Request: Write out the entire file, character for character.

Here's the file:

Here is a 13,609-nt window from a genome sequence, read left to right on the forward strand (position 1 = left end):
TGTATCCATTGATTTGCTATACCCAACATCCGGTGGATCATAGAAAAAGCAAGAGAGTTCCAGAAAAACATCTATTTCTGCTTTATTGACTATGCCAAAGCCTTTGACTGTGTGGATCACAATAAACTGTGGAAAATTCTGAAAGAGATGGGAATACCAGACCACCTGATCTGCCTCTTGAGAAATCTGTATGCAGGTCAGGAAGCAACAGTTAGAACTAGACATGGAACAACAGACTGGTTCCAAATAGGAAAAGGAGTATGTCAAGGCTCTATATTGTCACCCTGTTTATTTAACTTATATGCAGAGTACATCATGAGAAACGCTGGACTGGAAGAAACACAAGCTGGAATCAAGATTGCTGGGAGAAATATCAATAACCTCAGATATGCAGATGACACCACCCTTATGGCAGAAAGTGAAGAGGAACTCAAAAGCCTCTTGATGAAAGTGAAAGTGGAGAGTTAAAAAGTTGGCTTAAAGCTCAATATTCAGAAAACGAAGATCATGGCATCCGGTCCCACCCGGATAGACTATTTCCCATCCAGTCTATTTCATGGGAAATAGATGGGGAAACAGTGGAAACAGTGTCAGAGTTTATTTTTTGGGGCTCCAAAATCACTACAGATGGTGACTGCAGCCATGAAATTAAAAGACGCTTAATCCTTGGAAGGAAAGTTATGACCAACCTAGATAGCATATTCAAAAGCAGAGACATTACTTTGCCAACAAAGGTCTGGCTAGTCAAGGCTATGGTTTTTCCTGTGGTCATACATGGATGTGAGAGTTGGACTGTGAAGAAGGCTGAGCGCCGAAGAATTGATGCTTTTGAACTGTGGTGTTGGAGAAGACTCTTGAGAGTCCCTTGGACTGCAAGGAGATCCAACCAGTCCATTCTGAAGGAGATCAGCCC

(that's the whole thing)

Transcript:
Here is a 13,609-nt window from a genome sequence, read left to right on the forward strand (position 1 = left end):
TGTATCCATTGATTTGCTATACCCAACATCCGGTGGATCATAGAAAAAGCAAGAGAGTTCCAGAAAAACATCTATTTCTGCTTTATTGACTATGCCAAAGCCTTTGACTGTGTGGATCACAATAAACTGTGGAAAATTCTGAAAGAGATGGGAATACCAGACCACCTGATCTGCCTCTTGAGAAATCTGTATGCAGGTCAGGAAGCAACAGTTAGAACTAGACATGGAACAACAGACTGGTTCCAAATAGGAAAAGGAGTATGTCAAGGCTCTATATTGTCACCCTGTTTATTTAACTTATATGCAGAGTACATCATGAGAAACGCTGGACTGGAAGAAACACAAGCTGGAATCAAGATTGCTGGGAGAAATATCAATAACCTCAGATATGCAGATGACACCACCCTTATGGCAGAAAGTGAAGAGGAACTCAAAAGCCTCTTGATGAAAGTGAAAGTGGAGAGTTAAAAAGTTGGCTTAAAGCTCAATATTCAGAAAACGAAGATCATGGCATCCGGTCCCACCCGGATAGACTATTTCCCATCCAGTCTATTTCATGGGAAATAGATGGGGAAACAGTGGAAACAGTGTCAGAGTTTATTTTTTGGGGCTCCAAAATCACTACAGATGGTGACTGCAGCCATGAAATTAAAAGACGCTTAATCCTTGGAAGGAAAGTTATGACCAACCTAGATAGCATATTCAAAAGCAGAGACATTACTTTGCCAACAAAGGTCTGGCTAGTCAAGGCTATGGTTTTTCCTGTGGTCATACATGGATGTGAGAGTTGGACTGTGAAGAAGGCTGAGCGCCGAAGAATTGATGCTTTTGAACTGTGGTGTTGGAGAAGACTCTTGAGAGTCCCTTGGACTGCAAGGAGATCCAACCAGTCCATTCTGAAGGAGATCAGCCC